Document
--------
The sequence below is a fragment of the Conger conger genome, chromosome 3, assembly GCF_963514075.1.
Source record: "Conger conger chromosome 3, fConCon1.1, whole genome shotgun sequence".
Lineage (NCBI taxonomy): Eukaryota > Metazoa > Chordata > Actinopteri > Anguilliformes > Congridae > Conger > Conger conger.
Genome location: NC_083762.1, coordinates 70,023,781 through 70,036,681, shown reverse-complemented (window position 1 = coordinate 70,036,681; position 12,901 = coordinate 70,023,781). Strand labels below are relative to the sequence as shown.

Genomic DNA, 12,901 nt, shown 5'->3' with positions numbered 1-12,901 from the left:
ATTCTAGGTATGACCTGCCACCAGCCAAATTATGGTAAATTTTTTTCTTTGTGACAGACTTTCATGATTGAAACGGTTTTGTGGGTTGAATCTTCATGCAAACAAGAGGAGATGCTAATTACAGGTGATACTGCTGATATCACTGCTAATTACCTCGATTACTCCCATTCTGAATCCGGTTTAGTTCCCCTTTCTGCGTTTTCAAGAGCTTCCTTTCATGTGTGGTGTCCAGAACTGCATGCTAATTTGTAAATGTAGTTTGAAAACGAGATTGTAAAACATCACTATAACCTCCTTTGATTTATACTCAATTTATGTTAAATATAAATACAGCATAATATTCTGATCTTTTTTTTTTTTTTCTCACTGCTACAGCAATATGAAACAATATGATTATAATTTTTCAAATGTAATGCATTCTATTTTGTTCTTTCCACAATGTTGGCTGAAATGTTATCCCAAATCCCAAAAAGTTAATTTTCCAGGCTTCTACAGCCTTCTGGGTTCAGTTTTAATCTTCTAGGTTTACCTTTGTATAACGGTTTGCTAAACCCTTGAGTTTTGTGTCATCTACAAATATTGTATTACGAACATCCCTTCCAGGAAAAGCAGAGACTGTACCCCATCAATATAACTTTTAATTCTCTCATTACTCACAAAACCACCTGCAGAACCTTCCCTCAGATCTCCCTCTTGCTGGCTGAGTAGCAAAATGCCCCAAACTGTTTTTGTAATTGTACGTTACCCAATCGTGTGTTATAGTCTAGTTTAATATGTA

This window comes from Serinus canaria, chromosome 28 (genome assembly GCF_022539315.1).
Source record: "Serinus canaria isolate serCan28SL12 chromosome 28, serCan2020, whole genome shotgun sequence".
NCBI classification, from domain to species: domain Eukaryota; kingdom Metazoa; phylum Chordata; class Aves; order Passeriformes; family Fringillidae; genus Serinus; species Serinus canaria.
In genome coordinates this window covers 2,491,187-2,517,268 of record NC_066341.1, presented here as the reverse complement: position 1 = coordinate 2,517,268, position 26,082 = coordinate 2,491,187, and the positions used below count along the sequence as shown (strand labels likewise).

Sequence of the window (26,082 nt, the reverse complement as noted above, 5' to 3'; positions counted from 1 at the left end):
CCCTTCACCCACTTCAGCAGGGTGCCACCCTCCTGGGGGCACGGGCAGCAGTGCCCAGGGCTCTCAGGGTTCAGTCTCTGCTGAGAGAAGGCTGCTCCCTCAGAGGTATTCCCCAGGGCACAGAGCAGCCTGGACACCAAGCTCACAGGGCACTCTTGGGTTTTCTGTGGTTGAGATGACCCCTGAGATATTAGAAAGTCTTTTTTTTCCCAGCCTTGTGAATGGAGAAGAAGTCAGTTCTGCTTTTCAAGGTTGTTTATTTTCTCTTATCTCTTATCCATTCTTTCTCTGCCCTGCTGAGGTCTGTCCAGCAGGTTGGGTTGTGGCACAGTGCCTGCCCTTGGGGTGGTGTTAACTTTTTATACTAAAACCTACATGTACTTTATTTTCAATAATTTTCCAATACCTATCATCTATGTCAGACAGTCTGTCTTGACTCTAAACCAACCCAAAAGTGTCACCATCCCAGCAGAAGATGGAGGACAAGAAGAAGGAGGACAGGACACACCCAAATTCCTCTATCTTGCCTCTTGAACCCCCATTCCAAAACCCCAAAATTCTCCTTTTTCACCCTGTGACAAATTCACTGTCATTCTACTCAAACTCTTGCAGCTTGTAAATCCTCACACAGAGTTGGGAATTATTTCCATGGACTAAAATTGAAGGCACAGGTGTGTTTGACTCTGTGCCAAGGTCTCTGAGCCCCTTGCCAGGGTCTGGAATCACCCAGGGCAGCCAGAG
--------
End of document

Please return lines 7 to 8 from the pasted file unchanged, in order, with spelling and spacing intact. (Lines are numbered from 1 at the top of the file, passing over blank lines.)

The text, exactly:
This window comes from Serinus canaria, chromosome 28 (genome assembly GCF_022539315.1).
Source record: "Serinus canaria isolate serCan28SL12 chromosome 28, serCan2020, whole genome shotgun sequence".